If you've visited the pumpkin patch at the Urban Farm at Lafayette, you may have seen first-hand the intricate connection between bees and flowering plants. Without bees - honeybees or otherwise - we would be pretty hard-strapped for food. 1/3 of our food supply in America is dependent on them to be exact. Pumpkins are just the beginning. Melons, squashes, blueberries, apples, nuts, alfalfa, clover, cocoa, vanilla, mango, plums, apricots, cherries, avocado, canola, broccoli, cabbage, cucumbers, cotton, carrots, coffee, and kiwi are just SOME of the crops that would not survive without the efforts of the bees. But can the bees survive without help from us these days?
According to the flyer that just came in the mail from a bee equipment supplier, they cannot. When I opened the mailed advertisement, the first page was told me that I had to put chemical and 'natural' remedies into my hive in order for my bees to be healthy and strong for the winter months. They craft yellow soy patties attempting to feed the bees protein posing as pollen. This little pamphlet is proclaiming the cheapest source of high fructose corn syrup to feed the bees you steal honey from. They sell essential oils to kill mites (which also kill microbes in the hive that may be beneficial to the bees), they sell prophylactic antibiotics to kill bacteria in the hive (some of which may be beneficial to the bees), they sell chemical insecticides to kill moths and beetles that can kill weak hives (which can also kill bees, they are insecticides after all!).
It may be a glum picture that I paint, but it follows what is innocently taught at most beekeeping courses throughout North America, and many people do not question the techniques. When walking into such an adventure as beekeeping, we tend to trust the people guiding the way, and usually those people have been using these invasive techniques because that is what they have been taught. It is, after all, how we will save the bees from disease and death.
But is it?
Mites are small parasitic bugs that attach to adult bees and bee larvae in order to feed off of them. Often the mites weaken a hive and bring in disease. If there are high mite levels in a hive, they can destroy that hive in a season, since they multiply much more rapidly than the bees. The 'organic/natural' approach to treating the bees for mites has been to apply essential oils (such as thyme) or acids (oxalic and formic). I have seen people use these and I am not convinced that they are all that 'natural'. Because bees use pheromones to communicate, the application of such strong oils will impair that ability (and if you want to use the wax for candles, your candles will end up smelling more like your treatment than the beautiful sweetness of bees!). Acids are caustic and can kill a hive if used incorrectly. These options don't seem viable to me.
Fortunately, a small movement has been forming here in the northeast around treatment free beekeeping. It is a more hands off approach to the bees, trusting that the bees know what the bees needs are and letting them follow their insticts rather than ours. Beekeepers are working hard at breeding bees that know how to deal with these mites. They are not breeding bees to produce tons of honey or to be gentle, they are breeding bees to survive. An average beekeeper looses 50% or more of their hives in the winter. Clearly the way bees are cared for nowadays is not working.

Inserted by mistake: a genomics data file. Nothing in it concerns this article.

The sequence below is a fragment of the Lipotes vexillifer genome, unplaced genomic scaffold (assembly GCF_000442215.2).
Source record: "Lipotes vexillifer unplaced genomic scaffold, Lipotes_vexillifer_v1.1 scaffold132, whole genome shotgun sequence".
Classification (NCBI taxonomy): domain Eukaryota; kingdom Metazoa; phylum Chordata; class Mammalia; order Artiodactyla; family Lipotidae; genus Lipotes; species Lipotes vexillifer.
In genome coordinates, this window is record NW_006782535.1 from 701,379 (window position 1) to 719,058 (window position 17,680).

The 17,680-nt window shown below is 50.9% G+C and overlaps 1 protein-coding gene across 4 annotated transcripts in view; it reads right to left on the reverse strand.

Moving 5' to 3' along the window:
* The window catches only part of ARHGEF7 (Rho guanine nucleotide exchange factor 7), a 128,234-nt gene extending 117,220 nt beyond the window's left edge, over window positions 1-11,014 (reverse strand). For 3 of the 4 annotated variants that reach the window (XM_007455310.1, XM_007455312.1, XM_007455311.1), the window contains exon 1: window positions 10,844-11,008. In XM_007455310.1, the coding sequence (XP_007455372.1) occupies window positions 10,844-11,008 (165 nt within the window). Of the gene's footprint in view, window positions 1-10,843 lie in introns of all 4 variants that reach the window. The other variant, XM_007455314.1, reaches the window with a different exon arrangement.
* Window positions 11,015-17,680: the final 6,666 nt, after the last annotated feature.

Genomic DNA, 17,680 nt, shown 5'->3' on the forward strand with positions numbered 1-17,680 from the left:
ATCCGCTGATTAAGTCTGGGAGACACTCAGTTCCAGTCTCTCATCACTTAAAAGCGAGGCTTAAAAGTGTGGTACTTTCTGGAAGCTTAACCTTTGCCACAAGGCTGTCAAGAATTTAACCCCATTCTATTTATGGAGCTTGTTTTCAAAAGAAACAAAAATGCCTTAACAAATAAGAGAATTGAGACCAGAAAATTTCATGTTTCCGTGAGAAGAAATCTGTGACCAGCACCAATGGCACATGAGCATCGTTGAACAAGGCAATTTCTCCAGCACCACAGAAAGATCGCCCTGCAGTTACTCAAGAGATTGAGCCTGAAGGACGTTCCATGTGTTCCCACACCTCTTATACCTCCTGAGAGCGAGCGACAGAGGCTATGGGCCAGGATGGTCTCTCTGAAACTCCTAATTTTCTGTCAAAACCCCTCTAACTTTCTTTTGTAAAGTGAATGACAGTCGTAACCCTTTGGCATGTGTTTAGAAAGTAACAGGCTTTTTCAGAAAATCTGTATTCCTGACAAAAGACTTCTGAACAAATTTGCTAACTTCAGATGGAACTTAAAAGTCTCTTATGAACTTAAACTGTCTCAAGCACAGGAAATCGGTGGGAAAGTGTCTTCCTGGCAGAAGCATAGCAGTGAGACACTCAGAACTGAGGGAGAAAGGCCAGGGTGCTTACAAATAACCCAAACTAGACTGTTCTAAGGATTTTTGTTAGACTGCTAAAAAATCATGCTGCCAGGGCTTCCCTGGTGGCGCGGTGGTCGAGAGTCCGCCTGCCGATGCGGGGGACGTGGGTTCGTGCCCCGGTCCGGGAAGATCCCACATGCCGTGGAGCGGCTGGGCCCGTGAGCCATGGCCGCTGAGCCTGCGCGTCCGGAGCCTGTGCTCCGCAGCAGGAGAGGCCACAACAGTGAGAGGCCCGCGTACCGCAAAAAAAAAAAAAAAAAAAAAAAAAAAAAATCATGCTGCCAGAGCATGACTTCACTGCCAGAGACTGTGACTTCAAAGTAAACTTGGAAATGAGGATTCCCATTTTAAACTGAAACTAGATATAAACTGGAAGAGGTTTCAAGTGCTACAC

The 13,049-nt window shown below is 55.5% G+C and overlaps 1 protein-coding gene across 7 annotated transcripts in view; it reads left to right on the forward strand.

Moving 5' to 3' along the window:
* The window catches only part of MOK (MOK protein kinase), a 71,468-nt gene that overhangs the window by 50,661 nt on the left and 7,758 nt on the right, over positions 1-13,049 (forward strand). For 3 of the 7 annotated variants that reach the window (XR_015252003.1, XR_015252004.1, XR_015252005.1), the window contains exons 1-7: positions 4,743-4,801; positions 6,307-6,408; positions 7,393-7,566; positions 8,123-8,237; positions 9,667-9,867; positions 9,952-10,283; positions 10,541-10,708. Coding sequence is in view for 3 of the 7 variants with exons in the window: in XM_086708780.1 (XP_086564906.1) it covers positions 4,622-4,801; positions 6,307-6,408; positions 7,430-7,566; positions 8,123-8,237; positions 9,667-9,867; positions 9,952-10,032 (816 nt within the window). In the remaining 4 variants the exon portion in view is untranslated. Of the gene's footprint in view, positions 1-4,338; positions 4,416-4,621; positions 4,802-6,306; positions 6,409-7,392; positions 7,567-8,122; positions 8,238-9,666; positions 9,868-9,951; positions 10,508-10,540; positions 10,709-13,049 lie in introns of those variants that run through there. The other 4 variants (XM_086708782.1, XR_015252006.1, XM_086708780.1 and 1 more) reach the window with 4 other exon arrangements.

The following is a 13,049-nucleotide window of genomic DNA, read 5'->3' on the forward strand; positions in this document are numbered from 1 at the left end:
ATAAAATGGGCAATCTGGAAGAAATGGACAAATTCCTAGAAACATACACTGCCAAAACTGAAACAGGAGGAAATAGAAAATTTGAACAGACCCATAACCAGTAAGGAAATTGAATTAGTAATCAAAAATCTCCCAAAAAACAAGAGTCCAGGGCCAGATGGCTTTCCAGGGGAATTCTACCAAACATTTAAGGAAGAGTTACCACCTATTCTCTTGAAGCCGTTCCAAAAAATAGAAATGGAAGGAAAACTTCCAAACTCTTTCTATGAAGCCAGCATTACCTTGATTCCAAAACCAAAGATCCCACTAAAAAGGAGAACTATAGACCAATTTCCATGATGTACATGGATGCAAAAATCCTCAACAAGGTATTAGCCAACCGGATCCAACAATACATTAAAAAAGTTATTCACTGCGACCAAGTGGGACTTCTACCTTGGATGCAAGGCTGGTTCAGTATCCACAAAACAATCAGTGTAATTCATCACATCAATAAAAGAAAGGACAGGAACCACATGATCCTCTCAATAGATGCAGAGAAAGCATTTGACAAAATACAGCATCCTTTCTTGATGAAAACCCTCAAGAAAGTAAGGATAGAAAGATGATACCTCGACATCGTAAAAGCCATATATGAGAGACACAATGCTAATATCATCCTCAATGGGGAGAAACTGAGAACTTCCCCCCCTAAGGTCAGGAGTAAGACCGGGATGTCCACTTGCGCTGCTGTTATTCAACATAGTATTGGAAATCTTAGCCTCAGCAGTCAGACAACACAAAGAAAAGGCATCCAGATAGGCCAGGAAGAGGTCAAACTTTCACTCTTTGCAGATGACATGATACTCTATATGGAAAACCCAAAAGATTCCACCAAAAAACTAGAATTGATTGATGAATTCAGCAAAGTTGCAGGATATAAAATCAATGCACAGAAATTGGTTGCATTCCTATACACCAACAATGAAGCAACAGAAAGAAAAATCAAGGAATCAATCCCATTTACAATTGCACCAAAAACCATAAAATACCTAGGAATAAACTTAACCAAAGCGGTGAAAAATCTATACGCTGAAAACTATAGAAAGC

Last weekend I went to a treatment free bee conference in Leominster MA along with 100 other people from near and far. I didn't hear much about bees dying at this conference, it was more about bees thriving. Thriving and Swarming! A swarm is a hive's way of procreating. When the number of workers exceeds the capacity of the hive, the workers will rear a new queen and when she is ready to be born about a third of the hive will go out with the old queen and find a new place to live. This is how bees thrive. This is how the bees move and populate an area. Beekeepers today are taught to stop this from happening at all costs. Some beekeepers clip their queens wings so that she cannot fly away. Bees make honey and if 1/3 or your bees go away then 1/3 of your honey goes away too. The thing is though that when a swarm leaves there is a break in the brood cycle which gives the workers less nest tending time and possibly more honey gathering time. This gives the mites less food and less of a chance of survival. The new queen will generally be vigorous and create a strong colony just on the fact that they created her. Bees that swarm are more likely to survive according to the low numbers of winter deaths that the beekeepers at this conference were giving.
Maybe the bees could live without us, but the fact of the matter is is that we are in a relationship with them that is thousands of years old and we have to find our way to balance with the bees and the bee nature. The land is in it's full glory right now and it is our responsibility to tend it, with love and respect. First do no harm. Meaning, when we see a problem, we observe it for a while before we intervene, because the intervention could be more damaging than we imagined. Let the bees be!